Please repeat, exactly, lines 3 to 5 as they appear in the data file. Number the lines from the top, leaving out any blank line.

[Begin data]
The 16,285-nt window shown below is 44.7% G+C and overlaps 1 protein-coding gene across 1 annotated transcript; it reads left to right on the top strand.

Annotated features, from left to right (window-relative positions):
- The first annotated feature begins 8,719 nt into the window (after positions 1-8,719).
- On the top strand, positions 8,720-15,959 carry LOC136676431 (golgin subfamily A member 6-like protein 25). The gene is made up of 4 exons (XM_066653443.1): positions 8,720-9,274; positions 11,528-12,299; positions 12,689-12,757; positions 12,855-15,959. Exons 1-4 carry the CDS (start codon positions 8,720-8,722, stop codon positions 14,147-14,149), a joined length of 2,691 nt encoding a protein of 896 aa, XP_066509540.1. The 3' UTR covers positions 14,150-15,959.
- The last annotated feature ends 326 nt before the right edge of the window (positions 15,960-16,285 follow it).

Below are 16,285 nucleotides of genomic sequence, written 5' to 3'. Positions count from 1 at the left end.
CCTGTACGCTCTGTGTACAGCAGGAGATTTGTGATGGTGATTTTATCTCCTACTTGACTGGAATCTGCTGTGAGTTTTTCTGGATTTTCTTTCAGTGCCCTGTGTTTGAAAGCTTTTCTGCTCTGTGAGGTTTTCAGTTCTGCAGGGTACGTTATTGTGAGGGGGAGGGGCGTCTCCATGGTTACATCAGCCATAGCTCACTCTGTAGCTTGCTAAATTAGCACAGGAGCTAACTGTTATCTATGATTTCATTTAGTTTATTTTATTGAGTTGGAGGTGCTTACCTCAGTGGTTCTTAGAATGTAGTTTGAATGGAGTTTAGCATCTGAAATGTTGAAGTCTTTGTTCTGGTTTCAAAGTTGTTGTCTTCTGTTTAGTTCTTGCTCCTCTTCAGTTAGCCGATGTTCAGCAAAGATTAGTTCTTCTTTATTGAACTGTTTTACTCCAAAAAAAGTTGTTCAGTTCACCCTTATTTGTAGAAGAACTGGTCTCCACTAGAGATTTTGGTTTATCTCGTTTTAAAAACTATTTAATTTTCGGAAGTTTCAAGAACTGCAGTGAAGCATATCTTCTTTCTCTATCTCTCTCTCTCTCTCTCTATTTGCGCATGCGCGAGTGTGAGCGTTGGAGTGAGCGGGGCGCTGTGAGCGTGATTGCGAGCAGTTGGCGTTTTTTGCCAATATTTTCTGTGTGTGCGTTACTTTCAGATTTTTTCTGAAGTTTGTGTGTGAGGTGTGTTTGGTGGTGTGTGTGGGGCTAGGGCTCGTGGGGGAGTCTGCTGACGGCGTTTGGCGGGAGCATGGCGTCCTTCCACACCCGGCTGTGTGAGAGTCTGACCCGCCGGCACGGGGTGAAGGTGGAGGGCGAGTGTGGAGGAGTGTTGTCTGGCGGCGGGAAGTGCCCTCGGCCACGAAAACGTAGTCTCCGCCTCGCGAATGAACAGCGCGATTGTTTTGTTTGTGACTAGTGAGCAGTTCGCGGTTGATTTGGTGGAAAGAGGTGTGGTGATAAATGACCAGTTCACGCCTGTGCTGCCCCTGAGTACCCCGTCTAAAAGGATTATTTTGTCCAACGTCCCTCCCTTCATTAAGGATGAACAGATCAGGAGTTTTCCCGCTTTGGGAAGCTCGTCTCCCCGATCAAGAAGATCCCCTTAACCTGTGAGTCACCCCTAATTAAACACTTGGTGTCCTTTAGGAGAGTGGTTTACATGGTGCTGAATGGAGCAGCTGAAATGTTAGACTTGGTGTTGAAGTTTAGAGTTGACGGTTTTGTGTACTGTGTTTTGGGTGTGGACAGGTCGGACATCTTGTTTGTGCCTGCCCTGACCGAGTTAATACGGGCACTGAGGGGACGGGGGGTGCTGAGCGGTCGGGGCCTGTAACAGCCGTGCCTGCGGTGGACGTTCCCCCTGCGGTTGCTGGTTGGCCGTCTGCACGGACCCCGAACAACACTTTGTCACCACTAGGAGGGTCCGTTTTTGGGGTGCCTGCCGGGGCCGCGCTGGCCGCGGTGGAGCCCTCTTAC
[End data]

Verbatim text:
- The first annotated feature begins 8,719 nt into the window (after positions 1-8,719).
- On the top strand, positions 8,720-15,959 carry LOC136676431 (golgin subfamily A member 6-like protein 25). The gene is made up of 4 exons (XM_066653443.1): positions 8,720-9,274; positions 11,528-12,299; positions 12,689-12,757; positions 12,855-15,959. Exons 1-4 carry the CDS (start codon positions 8,720-8,722, stop codon positions 14,147-14,149), a joined length of 2,691 nt encoding a protein of 896 aa, XP_066509540.1. The 3' UTR covers positions 14,150-15,959.
- The last annotated feature ends 326 nt before the right edge of the window (positions 15,960-16,285 follow it).